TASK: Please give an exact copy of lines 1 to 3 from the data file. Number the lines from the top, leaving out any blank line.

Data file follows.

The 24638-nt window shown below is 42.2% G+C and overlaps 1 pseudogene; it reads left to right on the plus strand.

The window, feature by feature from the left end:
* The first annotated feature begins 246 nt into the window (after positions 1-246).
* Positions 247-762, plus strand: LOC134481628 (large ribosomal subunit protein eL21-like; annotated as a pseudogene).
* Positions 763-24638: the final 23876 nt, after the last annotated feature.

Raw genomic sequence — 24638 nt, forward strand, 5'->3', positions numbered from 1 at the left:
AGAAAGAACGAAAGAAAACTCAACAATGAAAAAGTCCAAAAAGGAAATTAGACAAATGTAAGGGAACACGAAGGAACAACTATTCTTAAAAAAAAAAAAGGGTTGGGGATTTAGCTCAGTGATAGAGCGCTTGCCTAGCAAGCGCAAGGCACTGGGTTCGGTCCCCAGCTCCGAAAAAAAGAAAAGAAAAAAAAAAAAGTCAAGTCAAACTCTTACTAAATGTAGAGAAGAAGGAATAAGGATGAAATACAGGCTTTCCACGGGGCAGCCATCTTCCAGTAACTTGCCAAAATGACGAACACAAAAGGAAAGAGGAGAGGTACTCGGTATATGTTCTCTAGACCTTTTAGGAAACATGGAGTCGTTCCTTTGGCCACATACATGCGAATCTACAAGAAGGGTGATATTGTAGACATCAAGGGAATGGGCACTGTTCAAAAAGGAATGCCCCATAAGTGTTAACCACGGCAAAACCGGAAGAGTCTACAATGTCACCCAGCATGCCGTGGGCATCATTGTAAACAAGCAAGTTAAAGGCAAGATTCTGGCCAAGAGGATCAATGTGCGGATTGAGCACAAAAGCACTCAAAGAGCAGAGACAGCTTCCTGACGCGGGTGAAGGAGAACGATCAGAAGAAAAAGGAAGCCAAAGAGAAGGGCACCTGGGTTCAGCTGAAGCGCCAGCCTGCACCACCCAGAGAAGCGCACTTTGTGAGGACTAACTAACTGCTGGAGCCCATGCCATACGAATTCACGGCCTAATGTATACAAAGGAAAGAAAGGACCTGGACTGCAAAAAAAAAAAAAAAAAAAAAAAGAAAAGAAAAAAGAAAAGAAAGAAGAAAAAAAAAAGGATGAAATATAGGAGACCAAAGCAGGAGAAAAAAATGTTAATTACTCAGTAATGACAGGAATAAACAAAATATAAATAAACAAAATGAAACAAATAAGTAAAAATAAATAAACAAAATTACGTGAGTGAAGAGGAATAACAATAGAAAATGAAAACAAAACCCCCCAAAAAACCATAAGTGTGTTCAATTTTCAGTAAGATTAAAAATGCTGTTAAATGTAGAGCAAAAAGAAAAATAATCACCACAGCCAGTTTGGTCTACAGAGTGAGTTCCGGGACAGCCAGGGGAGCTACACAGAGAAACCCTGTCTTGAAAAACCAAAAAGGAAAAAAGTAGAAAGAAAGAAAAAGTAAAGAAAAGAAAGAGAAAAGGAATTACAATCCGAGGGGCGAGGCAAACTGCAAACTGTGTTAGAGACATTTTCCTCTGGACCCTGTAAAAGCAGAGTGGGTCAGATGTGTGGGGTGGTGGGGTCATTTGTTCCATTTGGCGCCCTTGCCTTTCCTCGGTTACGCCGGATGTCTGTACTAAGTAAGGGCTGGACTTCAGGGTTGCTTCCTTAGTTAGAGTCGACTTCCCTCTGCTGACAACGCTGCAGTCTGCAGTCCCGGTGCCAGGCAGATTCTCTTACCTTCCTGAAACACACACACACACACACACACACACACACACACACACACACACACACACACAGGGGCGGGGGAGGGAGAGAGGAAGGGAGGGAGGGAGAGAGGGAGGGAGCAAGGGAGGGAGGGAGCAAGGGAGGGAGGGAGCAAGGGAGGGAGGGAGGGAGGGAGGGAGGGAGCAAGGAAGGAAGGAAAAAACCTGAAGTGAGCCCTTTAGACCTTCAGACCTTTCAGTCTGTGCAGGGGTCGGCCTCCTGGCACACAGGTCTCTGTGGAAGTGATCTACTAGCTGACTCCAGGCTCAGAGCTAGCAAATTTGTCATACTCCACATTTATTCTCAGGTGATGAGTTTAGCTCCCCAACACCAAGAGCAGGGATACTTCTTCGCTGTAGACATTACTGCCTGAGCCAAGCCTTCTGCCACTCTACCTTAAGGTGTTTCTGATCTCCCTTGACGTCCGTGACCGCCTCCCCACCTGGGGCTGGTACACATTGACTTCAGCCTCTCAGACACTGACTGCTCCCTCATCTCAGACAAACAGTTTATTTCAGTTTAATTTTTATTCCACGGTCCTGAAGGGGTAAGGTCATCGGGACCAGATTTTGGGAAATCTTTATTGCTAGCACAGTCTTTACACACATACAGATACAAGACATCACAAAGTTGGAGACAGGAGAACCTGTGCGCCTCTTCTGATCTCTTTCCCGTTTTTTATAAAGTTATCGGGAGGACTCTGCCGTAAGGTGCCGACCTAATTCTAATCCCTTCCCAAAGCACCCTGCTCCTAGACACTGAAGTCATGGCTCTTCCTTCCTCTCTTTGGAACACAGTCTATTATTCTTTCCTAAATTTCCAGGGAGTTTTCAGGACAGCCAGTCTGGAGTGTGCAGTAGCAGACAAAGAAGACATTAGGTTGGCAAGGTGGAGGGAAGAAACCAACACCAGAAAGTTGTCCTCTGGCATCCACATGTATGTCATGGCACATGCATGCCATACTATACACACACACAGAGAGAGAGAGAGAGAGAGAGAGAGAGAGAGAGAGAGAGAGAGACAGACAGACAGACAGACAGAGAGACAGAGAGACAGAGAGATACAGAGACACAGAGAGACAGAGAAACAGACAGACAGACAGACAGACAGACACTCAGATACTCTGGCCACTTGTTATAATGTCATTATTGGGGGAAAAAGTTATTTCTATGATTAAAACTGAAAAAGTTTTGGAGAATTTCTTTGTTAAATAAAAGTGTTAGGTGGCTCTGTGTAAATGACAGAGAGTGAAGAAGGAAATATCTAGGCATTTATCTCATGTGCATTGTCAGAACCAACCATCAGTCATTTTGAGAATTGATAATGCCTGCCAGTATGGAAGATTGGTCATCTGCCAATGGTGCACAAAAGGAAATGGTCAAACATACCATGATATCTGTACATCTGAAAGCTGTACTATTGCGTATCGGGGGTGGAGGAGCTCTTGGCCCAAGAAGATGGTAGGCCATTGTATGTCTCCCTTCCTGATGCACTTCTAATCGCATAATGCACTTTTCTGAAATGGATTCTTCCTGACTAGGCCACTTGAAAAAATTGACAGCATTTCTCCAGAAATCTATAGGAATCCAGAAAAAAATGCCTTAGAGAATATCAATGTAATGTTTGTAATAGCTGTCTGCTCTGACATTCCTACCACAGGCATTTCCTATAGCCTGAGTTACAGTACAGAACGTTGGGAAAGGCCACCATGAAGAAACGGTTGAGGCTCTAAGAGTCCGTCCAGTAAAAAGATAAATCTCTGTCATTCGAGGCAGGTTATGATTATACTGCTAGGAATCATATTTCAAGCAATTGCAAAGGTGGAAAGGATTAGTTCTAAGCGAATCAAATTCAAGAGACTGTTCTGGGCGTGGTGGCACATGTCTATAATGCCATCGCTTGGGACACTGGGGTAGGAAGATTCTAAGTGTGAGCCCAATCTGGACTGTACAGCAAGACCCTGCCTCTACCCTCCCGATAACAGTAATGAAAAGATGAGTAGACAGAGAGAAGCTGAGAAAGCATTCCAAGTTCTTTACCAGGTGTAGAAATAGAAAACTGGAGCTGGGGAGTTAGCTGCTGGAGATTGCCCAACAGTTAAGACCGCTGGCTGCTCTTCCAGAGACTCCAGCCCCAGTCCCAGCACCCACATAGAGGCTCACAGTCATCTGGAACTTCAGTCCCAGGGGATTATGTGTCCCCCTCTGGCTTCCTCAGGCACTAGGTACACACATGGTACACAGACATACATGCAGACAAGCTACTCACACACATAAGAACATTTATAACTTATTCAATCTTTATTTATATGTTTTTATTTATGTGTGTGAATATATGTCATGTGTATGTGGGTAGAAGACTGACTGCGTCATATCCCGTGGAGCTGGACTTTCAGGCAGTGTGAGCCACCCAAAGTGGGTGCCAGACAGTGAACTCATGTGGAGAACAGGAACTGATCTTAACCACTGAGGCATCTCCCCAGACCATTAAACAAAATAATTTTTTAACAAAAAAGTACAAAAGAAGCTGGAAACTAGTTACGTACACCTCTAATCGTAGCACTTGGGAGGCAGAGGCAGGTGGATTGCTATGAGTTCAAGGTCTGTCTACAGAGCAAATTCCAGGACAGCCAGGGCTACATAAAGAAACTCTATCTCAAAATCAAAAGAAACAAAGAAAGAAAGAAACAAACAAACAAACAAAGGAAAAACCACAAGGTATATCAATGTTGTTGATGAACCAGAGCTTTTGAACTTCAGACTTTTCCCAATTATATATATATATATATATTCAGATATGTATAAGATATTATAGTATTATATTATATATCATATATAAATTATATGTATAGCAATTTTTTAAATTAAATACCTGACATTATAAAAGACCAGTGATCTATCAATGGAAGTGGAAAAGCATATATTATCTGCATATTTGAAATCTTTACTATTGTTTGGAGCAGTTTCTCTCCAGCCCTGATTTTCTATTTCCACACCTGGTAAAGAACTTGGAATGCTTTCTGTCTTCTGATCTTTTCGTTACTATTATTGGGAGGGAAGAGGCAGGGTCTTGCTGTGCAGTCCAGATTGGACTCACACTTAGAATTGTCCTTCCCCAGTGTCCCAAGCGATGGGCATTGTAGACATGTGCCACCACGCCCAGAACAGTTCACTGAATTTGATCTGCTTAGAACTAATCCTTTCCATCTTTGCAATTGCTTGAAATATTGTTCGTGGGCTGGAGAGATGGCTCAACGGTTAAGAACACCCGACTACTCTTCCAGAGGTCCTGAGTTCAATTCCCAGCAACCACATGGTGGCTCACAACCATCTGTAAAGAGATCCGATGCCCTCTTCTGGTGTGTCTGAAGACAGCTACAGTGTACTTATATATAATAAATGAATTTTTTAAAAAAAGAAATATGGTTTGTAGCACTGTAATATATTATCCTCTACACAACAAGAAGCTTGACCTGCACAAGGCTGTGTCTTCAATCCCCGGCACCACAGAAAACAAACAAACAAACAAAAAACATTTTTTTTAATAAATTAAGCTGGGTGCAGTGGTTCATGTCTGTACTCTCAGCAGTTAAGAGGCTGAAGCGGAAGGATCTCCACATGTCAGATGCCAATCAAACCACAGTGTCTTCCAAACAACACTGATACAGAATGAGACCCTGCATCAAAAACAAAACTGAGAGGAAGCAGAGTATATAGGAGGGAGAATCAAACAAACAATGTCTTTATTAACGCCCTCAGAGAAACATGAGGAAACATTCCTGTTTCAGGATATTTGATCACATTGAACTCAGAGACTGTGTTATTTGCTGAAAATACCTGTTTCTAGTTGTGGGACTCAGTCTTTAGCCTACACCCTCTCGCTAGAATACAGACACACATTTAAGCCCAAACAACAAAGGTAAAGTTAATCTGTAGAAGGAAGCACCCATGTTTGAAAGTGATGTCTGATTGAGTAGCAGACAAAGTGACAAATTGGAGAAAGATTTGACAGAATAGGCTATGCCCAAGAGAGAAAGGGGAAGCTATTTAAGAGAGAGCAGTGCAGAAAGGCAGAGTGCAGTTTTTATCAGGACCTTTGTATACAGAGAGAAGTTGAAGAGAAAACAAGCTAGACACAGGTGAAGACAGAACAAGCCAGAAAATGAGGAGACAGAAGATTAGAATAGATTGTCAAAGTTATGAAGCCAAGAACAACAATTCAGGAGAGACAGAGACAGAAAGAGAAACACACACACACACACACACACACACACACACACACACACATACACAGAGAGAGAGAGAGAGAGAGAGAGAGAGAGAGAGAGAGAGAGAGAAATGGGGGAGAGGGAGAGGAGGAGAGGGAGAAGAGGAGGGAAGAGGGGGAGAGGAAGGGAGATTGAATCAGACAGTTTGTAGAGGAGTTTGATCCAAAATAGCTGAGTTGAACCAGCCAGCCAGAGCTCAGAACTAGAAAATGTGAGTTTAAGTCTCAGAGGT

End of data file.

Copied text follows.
The 24638-nt window shown below is 42.2% G+C and overlaps 1 pseudogene; it reads left to right on the plus strand.

The window, feature by feature from the left end:
* The first annotated feature begins 246 nt into the window (after positions 1-246).